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The Early Church Fathers on the Blessed Trinity.


  • Early Church Fathers
  • From the Scriptures



  1. St. Irenæus of Lyons, (A.D. 125-202)
    Athenagoras, (A.D. c.133-181)
    St. Theophilus of Antioch, (unknown - A.D. c.186)
    St. Clement of Alexandria, (A.D. 150-220)
    Tertullian, (A.D. 160-218)
    St. Hippolytus of Rome, (A.D. 170-236)
    Origen of Alexandria, (A.D. 184-253)


St. Irenæus of Lyons, (A.D. 125-202), Asia Minor; bishop, missionary, theologian, defender of orthodoxy. Though by birth a Greek, he was Bishop of Lyons in the second century. He tells us that, in his early youth, he learned the rudiments of religion from St. Polycarp, the disciple of St. John the Apostle. He wrote several works, of which only a few fragments are now known, with the exception of his Treatise against Heretics which we have in five books.

For the Son, who is the Word of God, arranged these things beforehand from the beginning, the Father being in no want of angels, in order that He might call the creation into being, and form man, for whom also the creation was made; nor, again, standing in need of any instrumentality for the framing of created things, or for the ordering of those things which had reference to man; while, [at the same time,] He has a vast and unspeakable number of servants. For His offspring and His similitude do minister to Him in every respect; that is, the Son and the Holy Spirit, the Word and Wisdom; whom all the angels serve, and to whom they are subject.

Against Heresies 4:7:4 [A.D. 189]

Athenagoras, (A.D. c.133-181), Athenian; a Proto-orthodox Christian apologist, a philosopher, and a convert to Christianity. According to Philippus Sideta, he presided over the school at Alexandria. He flourished about the year 170. He wrote apologetic defenses of the Christian religion, and a treatise on the Resurreotion.

For, as we acknowledge a God, and a Son his Logos, and a Holy Spirit, united in essence, - the Father, the Son, the Spirit because the Son is intelligence, reason, wisdom of the Father, and the Spirit an effluence, as light from fire; so also do we apprehend the existence of other powers, which exercise dominion about matter, and by means of it.

A Plea for the Christians, 2:18 [A.D. 177]

St. Theophilus of Antioch, (unknown - A.D. c.186), Patriarch of Antioch, born pagan but embraced Christianity by studying the Holy Scriptures, especially the prophetical books. Wrote against idols, made contributions to Christian literature, polemics, exegetics, and apologetics.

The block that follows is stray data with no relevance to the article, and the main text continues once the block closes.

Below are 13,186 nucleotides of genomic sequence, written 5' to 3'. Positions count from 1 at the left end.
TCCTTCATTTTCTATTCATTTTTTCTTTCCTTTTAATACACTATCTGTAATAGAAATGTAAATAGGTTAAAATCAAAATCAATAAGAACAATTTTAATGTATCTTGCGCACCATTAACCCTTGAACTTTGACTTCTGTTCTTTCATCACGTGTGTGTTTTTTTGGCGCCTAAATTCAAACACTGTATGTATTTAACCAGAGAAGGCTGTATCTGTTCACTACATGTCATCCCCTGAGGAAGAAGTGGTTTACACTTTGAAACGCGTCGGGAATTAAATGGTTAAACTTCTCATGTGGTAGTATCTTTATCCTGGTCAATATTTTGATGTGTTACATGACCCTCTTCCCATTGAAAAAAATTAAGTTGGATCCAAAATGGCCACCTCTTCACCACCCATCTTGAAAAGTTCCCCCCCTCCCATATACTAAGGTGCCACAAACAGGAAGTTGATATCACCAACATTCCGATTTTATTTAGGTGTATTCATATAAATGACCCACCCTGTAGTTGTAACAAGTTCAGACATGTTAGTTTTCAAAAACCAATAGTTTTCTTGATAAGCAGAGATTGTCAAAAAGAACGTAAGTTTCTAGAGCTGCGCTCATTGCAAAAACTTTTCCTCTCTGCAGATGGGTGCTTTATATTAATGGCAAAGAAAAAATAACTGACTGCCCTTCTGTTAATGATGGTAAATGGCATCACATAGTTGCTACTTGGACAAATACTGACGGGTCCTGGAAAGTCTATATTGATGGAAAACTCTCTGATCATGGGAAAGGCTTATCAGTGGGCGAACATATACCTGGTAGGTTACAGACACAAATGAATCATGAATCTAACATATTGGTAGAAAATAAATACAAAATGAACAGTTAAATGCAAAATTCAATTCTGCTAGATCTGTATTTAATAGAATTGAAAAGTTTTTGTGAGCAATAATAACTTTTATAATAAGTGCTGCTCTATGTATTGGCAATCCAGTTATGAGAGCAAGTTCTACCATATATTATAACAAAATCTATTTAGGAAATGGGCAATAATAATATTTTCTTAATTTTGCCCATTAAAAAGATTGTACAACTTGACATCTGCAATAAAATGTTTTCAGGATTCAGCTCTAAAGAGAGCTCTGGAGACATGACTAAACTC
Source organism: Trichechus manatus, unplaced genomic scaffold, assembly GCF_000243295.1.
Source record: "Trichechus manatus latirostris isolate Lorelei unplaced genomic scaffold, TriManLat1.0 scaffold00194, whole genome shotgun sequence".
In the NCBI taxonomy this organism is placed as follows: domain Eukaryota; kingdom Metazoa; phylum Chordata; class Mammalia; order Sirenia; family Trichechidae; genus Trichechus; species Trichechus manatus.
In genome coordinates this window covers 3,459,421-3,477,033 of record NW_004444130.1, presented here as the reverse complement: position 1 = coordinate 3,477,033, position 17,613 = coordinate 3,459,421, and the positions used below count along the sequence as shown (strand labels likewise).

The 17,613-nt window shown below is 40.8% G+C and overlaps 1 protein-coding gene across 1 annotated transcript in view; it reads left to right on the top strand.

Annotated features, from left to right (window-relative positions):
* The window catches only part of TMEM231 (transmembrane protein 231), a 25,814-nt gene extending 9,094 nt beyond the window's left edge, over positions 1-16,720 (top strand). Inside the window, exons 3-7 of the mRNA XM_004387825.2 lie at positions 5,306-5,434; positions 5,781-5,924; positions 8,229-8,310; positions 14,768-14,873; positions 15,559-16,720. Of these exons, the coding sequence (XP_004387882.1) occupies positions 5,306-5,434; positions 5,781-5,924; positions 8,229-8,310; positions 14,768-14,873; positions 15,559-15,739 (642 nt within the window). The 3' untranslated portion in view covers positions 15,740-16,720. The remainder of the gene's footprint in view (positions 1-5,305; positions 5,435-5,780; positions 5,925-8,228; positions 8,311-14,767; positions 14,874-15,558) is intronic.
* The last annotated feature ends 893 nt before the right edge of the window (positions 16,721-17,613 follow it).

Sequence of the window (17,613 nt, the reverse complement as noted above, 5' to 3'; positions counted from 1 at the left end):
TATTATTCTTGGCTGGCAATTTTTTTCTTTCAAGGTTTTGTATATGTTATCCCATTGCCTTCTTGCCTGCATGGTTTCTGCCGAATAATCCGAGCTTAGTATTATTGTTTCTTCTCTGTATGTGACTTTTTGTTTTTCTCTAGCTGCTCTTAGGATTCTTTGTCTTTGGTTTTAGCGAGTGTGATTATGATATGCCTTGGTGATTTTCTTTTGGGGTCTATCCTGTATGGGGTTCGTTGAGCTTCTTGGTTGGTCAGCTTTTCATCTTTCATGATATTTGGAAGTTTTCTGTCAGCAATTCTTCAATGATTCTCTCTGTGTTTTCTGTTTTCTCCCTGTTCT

The three days which were before the luminaries, are types of the Trinity, of God, and His Word, and His Wisdom.

To Autolycus 2:18 [A.D. 181]

St. Clement of Alexandria, (A.D. 150-220), Greek; theologian, a scholar of Pantaenus, to whom he succeeded as head of the Catechetical School at Alexandria, Egypt. His writings display great acquaintance with the Gentile philosophy. He wrote with the express design of hiding the mysteries of the Christian religion from the Pagans, and the uninitiated, while at the same time, laboring to show the immense practical superiority of the Christian code of morals over that of every Pagan sect and system of philosophy.

And the address in the Timœus calls the creator, Father, speaking thus: "Ye gods of gods, of whom I am Father; and the Creator of your works." So that when he says, "Around the king of all, all things are, and because of Him are all things; and he [or that] is the cause of all good things; and around the second are the things second in order; and around the third, the third," I understand nothing else than the Holy Trinity to be meant; for the third is the Holy Spirit, and the Son is the second, by whom all things were made according to the will of the Father.

The Stromata 5:14 [A.D. 202]

Tertullian, (A.D. 160-218), North African; ecclesiastical writer, Christian apologist and lawyer, son of a centurion and contemporary of St. Irenæus, a native and citizen of Carthage. The zeal and ability with which he defended the Christian cause, and vindicated its faith and discipline, have immortalized his name, though it has suffered by his adoption, around the year A.D. 200, of some of the Montanist's errors, whose cause he is thought to have supported until his death. His works are numerous, and are written with great ability and erudition, but in an harsh style.